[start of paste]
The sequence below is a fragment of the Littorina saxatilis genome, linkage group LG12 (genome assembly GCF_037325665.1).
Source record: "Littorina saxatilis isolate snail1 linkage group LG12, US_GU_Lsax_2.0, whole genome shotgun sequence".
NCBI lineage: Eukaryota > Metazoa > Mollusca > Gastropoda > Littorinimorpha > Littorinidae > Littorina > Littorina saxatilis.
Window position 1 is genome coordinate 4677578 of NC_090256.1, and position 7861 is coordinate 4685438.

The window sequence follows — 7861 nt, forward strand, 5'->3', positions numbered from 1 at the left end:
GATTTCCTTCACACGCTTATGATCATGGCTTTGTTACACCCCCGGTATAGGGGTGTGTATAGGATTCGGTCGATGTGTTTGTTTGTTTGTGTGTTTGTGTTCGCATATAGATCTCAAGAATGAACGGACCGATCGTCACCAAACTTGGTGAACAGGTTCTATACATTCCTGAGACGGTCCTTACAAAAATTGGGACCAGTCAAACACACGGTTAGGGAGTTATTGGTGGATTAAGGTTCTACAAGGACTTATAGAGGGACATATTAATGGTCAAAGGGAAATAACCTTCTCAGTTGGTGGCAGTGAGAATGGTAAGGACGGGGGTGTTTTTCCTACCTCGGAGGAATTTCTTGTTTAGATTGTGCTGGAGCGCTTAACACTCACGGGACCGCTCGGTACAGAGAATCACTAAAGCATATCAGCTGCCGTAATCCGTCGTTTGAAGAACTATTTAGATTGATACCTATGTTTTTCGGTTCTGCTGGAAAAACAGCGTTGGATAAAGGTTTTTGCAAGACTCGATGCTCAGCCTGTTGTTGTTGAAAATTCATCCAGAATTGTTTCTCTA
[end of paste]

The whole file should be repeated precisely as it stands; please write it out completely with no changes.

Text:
The sequence below is a fragment of the Littorina saxatilis genome, linkage group LG12 (genome assembly GCF_037325665.1).
Source record: "Littorina saxatilis isolate snail1 linkage group LG12, US_GU_Lsax_2.0, whole genome shotgun sequence".
NCBI lineage: Eukaryota > Metazoa > Mollusca > Gastropoda > Littorinimorpha > Littorinidae > Littorina > Littorina saxatilis.
Window position 1 is genome coordinate 4677578 of NC_090256.1, and position 7861 is coordinate 4685438.

The window sequence follows — 7861 nt, forward strand, 5'->3', positions numbered from 1 at the left end:
GATTTCCTTCACACGCTTATGATCATGGCTTTGTTACACCCCCGGTATAGGGGTGTGTATAGGATTCGGTCGATGTGTTTGTTTGTTTGTGTGTTTGTGTTCGCATATAGATCTCAAGAATGAACGGACCGATCGTCACCAAACTTGGTGAACAGGTTCTATACATTCCTGAGACGGTCCTTACAAAAATTGGGACCAGTCAAACACACGGTTAGGGAGTTATTGGTGGATTAAGGTTCTACAAGGACTTATAGAGGGACATATTAATGGTCAAAGGGAAATAACCTTCTCAGTTGGTGGCAGTGAGAATGGTAAGGACGGGGGTGTTTTTCCTACCTCGGAGGAATTTCTTGTTTAGATTGTGCTGGAGCGCTTAACACTCACGGGACCGCTCGGTACAGAGAATCACTAAAGCATATCAGCTGCCGTAATCCGTCGTTTGAAGAACTATTTAGATTGATACCTATGTTTTTCGGTTCTGCTGGAAAAACAGCGTTGGATAAAGGTTTTTGCAAGACTCGATGCTCAGCCTGTTGTTGTTGAAAATTCATCCAGAATTGTTTCTCTA